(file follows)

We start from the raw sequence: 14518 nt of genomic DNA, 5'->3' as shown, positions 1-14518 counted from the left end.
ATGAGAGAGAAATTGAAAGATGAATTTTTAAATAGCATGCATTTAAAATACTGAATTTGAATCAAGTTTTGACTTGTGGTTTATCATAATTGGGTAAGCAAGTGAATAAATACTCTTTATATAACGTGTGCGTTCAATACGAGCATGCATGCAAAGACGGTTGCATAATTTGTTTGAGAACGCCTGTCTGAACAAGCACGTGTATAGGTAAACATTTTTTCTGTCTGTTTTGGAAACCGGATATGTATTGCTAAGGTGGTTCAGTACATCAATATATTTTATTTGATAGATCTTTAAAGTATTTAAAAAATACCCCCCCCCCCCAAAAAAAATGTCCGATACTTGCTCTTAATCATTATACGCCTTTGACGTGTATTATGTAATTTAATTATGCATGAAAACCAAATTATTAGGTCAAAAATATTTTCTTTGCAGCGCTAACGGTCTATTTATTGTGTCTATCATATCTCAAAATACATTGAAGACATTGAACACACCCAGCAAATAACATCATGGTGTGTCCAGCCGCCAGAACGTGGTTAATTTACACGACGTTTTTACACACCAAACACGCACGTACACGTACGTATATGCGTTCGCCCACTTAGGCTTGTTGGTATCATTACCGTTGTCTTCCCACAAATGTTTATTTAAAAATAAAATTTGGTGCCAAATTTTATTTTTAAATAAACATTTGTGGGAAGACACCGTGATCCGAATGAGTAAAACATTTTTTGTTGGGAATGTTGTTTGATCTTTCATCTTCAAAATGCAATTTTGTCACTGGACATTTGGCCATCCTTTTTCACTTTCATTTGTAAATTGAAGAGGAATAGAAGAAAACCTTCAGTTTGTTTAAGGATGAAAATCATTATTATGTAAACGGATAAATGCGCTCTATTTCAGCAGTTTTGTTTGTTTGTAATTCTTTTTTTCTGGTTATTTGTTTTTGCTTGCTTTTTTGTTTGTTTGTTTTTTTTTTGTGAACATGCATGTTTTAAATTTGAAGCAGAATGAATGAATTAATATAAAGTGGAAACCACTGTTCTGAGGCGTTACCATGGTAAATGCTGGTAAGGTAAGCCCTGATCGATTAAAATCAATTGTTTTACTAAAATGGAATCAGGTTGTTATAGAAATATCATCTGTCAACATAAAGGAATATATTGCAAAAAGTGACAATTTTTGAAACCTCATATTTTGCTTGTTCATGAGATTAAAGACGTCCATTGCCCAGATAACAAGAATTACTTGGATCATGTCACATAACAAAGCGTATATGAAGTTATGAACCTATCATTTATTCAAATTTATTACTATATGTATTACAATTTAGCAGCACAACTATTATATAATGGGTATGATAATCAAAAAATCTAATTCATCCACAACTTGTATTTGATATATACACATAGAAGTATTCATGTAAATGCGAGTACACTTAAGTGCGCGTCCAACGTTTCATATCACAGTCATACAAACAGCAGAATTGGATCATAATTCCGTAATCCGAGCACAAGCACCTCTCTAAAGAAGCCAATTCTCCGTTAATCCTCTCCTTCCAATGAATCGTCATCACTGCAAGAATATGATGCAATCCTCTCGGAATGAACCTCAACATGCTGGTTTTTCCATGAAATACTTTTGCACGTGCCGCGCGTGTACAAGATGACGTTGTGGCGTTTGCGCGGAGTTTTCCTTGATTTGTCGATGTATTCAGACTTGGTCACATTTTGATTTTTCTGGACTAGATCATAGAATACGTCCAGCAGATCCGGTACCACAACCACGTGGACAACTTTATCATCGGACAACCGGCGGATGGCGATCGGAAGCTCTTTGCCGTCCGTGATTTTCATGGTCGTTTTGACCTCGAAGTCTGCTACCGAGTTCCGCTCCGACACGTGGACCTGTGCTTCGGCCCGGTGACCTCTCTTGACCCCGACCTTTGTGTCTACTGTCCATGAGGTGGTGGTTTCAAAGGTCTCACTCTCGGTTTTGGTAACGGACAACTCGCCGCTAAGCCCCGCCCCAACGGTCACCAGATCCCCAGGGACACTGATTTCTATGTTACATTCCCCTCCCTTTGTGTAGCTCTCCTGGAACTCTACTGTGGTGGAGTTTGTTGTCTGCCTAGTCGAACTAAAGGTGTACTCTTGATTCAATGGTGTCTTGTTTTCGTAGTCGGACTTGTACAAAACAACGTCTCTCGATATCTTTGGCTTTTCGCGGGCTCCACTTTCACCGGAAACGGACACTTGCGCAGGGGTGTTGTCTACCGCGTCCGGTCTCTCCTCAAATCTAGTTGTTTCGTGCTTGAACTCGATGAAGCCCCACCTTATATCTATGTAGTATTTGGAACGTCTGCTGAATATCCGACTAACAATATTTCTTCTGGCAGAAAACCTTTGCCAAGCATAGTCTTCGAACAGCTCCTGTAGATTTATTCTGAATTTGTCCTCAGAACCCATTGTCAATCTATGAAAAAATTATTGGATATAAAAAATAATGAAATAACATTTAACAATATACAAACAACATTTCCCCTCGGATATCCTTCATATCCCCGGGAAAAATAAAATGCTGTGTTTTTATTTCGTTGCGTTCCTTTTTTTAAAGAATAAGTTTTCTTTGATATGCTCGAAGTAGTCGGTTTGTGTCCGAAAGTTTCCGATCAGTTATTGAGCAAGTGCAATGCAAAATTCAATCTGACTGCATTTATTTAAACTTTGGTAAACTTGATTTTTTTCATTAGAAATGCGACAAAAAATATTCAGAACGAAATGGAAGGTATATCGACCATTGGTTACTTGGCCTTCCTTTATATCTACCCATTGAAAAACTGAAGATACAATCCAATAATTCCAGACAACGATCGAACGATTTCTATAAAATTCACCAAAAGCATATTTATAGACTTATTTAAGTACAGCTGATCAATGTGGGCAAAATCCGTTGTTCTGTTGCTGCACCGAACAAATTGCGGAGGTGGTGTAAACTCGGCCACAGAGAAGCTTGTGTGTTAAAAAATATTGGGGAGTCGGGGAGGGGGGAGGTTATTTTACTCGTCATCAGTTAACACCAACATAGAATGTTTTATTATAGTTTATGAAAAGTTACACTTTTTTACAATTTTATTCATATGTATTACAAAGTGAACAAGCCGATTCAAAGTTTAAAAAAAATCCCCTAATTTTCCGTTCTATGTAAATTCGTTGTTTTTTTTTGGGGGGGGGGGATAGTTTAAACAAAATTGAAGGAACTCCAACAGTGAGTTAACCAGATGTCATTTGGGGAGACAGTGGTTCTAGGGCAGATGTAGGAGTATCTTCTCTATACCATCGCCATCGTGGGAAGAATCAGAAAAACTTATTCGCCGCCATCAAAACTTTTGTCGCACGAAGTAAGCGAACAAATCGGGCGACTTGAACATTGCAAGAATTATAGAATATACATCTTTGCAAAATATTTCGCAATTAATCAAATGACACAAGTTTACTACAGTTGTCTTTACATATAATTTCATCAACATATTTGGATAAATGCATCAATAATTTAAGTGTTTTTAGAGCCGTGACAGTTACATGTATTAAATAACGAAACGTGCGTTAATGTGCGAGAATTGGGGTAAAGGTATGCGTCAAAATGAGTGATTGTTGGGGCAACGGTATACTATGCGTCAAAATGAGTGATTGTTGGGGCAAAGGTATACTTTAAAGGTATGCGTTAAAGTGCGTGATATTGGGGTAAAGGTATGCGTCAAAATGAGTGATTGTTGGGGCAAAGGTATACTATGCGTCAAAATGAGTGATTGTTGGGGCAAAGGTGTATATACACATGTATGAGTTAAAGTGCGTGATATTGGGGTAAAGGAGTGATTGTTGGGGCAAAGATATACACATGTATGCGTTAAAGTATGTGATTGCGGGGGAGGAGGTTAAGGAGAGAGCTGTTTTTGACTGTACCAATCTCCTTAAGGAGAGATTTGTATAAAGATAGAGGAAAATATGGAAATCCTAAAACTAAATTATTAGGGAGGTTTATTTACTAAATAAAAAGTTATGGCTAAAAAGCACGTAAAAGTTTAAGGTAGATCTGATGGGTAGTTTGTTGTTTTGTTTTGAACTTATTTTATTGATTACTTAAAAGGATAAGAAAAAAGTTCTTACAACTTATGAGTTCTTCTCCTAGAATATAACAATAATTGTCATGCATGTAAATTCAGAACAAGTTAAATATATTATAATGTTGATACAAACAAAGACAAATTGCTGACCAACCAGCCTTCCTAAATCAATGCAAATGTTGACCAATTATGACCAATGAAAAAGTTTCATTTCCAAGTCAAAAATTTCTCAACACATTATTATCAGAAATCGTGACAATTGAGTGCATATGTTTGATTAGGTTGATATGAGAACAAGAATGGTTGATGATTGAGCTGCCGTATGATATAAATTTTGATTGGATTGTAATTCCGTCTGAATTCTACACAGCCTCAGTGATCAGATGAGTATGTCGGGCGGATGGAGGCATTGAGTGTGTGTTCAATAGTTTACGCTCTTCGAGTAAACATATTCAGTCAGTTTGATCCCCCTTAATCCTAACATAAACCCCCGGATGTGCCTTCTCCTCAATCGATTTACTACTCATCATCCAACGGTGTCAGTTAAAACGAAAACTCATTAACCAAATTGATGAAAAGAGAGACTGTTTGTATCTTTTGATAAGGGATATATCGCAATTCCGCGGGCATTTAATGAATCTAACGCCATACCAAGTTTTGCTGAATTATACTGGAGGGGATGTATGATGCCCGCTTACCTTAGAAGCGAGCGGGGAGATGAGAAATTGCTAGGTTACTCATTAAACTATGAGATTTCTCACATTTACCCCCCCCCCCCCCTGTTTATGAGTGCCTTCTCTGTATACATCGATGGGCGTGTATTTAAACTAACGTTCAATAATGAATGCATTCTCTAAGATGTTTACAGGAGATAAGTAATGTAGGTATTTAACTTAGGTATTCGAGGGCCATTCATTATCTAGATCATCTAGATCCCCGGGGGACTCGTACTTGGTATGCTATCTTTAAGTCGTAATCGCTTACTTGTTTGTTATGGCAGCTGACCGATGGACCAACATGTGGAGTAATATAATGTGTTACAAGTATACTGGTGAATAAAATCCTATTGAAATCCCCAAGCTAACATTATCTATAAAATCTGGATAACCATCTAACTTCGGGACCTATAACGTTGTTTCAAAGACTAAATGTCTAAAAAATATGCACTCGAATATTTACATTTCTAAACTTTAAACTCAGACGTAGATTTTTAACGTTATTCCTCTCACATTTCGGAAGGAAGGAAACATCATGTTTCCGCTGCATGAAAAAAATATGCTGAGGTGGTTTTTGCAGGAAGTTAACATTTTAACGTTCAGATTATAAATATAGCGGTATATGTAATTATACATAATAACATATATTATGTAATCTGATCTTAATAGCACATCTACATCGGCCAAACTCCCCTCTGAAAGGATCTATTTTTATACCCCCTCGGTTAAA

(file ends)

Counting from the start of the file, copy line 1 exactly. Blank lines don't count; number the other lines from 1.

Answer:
We start from the raw sequence: 14518 nt of genomic DNA, 5'->3' as shown, positions 1-14518 counted from the left end.